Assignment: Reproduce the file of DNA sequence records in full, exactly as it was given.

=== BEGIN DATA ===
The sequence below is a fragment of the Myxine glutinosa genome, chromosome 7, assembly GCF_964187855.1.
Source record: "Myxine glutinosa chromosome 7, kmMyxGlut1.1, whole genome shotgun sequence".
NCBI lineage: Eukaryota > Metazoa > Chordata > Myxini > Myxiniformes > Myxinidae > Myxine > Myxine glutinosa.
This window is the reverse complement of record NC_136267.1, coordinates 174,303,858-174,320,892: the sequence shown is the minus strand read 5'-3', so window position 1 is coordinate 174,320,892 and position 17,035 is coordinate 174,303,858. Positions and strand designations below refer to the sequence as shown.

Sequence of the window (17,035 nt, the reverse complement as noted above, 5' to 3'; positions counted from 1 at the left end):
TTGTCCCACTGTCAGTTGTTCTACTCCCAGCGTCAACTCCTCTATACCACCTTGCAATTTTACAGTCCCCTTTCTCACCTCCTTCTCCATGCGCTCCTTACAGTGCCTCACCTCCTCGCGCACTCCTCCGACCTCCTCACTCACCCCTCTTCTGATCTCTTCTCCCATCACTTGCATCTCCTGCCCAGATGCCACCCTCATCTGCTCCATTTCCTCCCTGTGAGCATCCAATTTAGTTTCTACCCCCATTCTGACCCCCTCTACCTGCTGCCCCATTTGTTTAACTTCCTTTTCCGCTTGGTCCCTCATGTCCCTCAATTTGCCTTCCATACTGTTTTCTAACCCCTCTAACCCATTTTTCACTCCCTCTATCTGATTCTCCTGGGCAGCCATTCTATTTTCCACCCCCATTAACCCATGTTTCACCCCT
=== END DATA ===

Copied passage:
The sequence below is a fragment of the Myxine glutinosa genome, chromosome 7, assembly GCF_964187855.1.
Source record: "Myxine glutinosa chromosome 7, kmMyxGlut1.1, whole genome shotgun sequence".
NCBI lineage: Eukaryota > Metazoa > Chordata > Myxini > Myxiniformes > Myxinidae > Myxine > Myxine glutinosa.
This window is the reverse complement of record NC_136267.1, coordinates 174,303,858-174,320,892: the sequence shown is the minus strand read 5'-3', so window position 1 is coordinate 174,320,892 and position 17,035 is coordinate 174,303,858. Positions and strand designations below refer to the sequence as shown.

Sequence of the window (17,035 nt, the reverse complement as noted above, 5' to 3'; positions counted from 1 at the left end):
TTGTCCCACTGTCAGTTGTTCTACTCCCAGCGTCAACTCCTCTATACCACCTTGCAATTTTACAGTCCCCTTTCTCACCTCCTTCTCCATGCGCTCCTTACAGTGCCTCACCTCCTCGCGCACTCCTCCGACCTCCTCACTCACCCCTCTTCTGATCTCTTCTCCCATCACTTGCATCTCCTGCCCAGATGCCACCCTCATCTGCTCCATTTCCTCCCTGTGAGCATCCAATTTAGTTTCTACCCCCATTCTGACCCCCTCTACCTGCTGCCCCATTTGTTTAACTTCCTTTTCCGCTTGGTCCCTCATGTCCCTCAATTTGCCTTCCATACTGTTTTCTAACCCCTCTAACCCATTTTTCACTCCCTCTATCTGATTCTCCTGGGCAGCCATTCTATTTTCCACCCCCATTAACCCATGTTTCACCCCT